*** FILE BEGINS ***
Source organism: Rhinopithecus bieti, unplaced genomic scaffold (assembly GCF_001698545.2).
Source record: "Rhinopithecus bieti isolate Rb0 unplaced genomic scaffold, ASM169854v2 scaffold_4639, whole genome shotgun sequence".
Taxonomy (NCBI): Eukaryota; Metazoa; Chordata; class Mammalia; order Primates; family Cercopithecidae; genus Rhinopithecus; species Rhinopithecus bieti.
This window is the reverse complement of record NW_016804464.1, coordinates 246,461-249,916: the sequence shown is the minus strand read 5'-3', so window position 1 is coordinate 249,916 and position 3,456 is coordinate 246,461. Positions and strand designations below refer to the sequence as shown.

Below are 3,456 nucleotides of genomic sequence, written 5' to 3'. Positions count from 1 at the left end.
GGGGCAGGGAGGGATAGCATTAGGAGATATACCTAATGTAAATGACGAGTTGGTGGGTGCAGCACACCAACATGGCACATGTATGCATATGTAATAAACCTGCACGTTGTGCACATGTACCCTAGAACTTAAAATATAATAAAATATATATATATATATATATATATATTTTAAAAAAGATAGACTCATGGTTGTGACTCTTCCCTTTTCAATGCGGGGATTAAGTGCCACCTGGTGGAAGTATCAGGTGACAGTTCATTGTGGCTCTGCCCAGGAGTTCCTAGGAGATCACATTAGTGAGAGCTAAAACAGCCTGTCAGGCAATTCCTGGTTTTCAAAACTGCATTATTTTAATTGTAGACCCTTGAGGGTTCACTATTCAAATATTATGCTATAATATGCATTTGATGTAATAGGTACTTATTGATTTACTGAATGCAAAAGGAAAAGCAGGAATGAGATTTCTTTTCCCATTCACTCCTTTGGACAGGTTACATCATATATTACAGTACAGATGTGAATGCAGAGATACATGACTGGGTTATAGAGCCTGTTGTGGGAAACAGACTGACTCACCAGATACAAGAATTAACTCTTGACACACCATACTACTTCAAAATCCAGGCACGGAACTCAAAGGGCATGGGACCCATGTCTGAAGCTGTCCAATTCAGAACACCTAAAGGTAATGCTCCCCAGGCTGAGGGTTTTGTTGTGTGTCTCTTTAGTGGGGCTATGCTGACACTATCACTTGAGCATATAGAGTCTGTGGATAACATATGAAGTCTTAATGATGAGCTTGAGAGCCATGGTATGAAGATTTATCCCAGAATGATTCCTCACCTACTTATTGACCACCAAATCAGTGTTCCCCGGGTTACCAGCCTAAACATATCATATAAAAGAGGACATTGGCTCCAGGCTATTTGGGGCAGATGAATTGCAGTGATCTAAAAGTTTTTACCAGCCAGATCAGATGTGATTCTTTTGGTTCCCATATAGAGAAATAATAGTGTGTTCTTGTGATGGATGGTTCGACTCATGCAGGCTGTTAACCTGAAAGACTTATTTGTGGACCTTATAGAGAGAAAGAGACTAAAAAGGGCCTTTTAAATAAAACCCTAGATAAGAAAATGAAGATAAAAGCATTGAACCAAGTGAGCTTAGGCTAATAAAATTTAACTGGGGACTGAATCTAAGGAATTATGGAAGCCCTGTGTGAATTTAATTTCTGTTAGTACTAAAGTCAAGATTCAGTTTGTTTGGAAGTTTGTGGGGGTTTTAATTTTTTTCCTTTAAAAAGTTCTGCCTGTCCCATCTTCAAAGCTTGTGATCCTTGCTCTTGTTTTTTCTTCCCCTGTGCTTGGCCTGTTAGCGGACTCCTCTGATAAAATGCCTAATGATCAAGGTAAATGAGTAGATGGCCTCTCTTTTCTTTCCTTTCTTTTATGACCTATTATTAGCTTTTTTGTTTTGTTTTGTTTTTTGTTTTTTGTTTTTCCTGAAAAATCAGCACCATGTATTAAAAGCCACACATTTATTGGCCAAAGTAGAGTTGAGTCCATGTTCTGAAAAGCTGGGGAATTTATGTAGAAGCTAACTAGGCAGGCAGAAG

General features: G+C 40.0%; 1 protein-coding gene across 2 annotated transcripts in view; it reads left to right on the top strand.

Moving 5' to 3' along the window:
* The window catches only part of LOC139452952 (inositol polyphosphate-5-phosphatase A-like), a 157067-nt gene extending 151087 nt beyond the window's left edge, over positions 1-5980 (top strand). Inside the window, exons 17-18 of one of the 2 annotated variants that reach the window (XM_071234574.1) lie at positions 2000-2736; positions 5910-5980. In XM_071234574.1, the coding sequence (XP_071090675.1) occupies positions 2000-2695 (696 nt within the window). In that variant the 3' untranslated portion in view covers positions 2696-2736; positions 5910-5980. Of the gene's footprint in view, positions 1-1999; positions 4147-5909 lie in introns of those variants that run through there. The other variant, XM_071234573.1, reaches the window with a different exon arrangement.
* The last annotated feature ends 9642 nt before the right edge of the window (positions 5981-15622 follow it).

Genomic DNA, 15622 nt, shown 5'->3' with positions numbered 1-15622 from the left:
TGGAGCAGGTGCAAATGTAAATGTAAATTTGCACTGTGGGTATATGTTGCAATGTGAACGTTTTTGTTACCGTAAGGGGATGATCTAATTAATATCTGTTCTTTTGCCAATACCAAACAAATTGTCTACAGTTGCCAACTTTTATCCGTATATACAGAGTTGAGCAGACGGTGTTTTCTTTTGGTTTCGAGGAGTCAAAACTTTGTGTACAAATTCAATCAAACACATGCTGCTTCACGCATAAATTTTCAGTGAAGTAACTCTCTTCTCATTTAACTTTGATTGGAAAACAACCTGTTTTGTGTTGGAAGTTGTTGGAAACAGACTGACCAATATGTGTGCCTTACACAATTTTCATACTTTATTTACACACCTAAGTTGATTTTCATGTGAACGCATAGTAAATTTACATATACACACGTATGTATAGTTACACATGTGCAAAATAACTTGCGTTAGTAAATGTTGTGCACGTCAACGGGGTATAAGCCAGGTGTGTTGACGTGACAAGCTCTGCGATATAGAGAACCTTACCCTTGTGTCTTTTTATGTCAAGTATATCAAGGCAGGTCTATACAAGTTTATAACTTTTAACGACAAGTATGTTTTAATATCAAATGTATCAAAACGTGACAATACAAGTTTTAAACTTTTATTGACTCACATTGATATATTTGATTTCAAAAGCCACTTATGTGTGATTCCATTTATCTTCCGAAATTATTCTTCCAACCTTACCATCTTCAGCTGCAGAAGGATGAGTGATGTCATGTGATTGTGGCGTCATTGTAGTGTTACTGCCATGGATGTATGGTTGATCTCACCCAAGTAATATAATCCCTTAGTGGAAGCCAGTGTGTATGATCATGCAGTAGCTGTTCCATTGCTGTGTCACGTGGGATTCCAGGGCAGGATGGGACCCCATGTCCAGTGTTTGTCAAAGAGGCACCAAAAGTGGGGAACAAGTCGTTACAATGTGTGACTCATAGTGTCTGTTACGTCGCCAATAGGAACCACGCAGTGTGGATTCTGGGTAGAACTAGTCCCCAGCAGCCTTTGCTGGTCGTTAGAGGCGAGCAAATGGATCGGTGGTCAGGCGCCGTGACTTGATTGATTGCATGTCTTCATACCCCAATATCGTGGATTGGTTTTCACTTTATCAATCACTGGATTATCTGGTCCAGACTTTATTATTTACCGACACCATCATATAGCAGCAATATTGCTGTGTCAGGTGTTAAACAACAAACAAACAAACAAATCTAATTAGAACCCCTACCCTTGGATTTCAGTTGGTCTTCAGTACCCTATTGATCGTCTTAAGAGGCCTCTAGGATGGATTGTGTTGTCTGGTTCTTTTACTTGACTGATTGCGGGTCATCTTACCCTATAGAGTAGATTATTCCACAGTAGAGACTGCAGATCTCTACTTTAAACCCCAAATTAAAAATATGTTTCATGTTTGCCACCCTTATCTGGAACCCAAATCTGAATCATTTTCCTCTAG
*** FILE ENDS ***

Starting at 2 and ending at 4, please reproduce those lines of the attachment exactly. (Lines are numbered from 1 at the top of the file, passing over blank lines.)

Source record: "Rhinopithecus bieti isolate Rb0 unplaced genomic scaffold, ASM169854v2 scaffold_4639, whole genome shotgun sequence".
Taxonomy (NCBI): Eukaryota; Metazoa; Chordata; class Mammalia; order Primates; family Cercopithecidae; genus Rhinopithecus; species Rhinopithecus bieti.
This window is the reverse complement of record NW_016804464.1, coordinates 246,461-249,916: the sequence shown is the minus strand read 5'-3', so window position 1 is coordinate 249,916 and position 3,456 is coordinate 246,461. Positions and strand designations below refer to the sequence as shown.